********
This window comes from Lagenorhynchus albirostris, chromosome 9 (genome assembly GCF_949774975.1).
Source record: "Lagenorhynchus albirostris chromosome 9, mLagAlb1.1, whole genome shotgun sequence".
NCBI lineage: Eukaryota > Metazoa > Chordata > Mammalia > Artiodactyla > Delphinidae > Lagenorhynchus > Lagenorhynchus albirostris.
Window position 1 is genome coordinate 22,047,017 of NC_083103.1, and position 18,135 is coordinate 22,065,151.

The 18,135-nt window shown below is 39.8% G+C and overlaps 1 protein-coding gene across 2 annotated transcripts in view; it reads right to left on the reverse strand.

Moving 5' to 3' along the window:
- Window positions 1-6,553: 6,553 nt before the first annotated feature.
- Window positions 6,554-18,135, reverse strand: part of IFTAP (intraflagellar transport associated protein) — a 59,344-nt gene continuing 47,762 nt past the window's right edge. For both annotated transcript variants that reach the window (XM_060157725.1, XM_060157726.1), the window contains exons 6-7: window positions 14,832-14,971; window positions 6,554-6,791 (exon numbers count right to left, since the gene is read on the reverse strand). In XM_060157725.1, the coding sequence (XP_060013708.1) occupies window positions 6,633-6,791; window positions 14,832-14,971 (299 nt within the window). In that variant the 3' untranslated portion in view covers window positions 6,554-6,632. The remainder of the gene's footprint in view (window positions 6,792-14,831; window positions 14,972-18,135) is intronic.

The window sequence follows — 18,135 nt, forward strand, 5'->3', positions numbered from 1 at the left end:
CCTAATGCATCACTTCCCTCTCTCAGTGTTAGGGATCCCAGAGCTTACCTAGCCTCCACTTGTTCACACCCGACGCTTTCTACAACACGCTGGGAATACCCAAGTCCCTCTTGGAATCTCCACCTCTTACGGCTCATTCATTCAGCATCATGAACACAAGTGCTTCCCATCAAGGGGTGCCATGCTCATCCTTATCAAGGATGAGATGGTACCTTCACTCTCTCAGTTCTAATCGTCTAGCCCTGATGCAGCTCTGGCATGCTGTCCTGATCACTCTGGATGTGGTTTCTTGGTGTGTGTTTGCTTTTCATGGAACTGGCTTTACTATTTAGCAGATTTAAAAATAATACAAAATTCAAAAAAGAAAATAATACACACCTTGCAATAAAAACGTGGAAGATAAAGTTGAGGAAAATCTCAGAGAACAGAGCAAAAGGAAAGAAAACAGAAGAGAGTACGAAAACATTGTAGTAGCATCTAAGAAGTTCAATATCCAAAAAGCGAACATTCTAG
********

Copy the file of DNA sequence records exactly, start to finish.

This window comes from Lagenorhynchus albirostris, chromosome 9 (genome assembly GCF_949774975.1).
Source record: "Lagenorhynchus albirostris chromosome 9, mLagAlb1.1, whole genome shotgun sequence".
NCBI lineage: Eukaryota > Metazoa > Chordata > Mammalia > Artiodactyla > Delphinidae > Lagenorhynchus > Lagenorhynchus albirostris.
Window position 1 is genome coordinate 22,047,017 of NC_083103.1, and position 18,135 is coordinate 22,065,151.

The 18,135-nt window shown below is 39.8% G+C and overlaps 1 protein-coding gene across 2 annotated transcripts in view; it reads right to left on the reverse strand.

Moving 5' to 3' along the window:
- Window positions 1-6,553: 6,553 nt before the first annotated feature.
- Window positions 6,554-18,135, reverse strand: part of IFTAP (intraflagellar transport associated protein) — a 59,344-nt gene continuing 47,762 nt past the window's right edge. For both annotated transcript variants that reach the window (XM_060157725.1, XM_060157726.1), the window contains exons 6-7: window positions 14,832-14,971; window positions 6,554-6,791 (exon numbers count right to left, since the gene is read on the reverse strand). In XM_060157725.1, the coding sequence (XP_060013708.1) occupies window positions 6,633-6,791; window positions 14,832-14,971 (299 nt within the window). In that variant the 3' untranslated portion in view covers window positions 6,554-6,632. The remainder of the gene's footprint in view (window positions 6,792-14,831; window positions 14,972-18,135) is intronic.

The window sequence follows — 18,135 nt, forward strand, 5'->3', positions numbered from 1 at the left end:
CCTAATGCATCACTTCCCTCTCTCAGTGTTAGGGATCCCAGAGCTTACCTAGCCTCCACTTGTTCACACCCGACGCTTTCTACAACACGCTGGGAATACCCAAGTCCCTCTTGGAATCTCCACCTCTTACGGCTCATTCATTCAGCATCATGAACACAAGTGCTTCCCATCAAGGGGTGCCATGCTCATCCTTATCAAGGATGAGATGGTACCTTCACTCTCTCAGTTCTAATCGTCTAGCCCTGATGCAGCTCTGGCATGCTGTCCTGATCACTCTGGATGTGGTTTCTTGGTGTGTGTTTGCTTTTCATGGAACTGGCTTTACTATTTAGCAGATTTAAAAATAATACAAAATTCAAAAAAGAAAATAATACACACCTTGCAATAAAAACGTGGAAGATAAAGTTGAGGAAAATCTCAGAGAACAGAGCAAAAGGAAAGAAAACAGAAGAGAGTACGAAAACATTGTAGTAGCATCTAAGAAGTTCAATATCCAAAAAGCGAACATTCTAG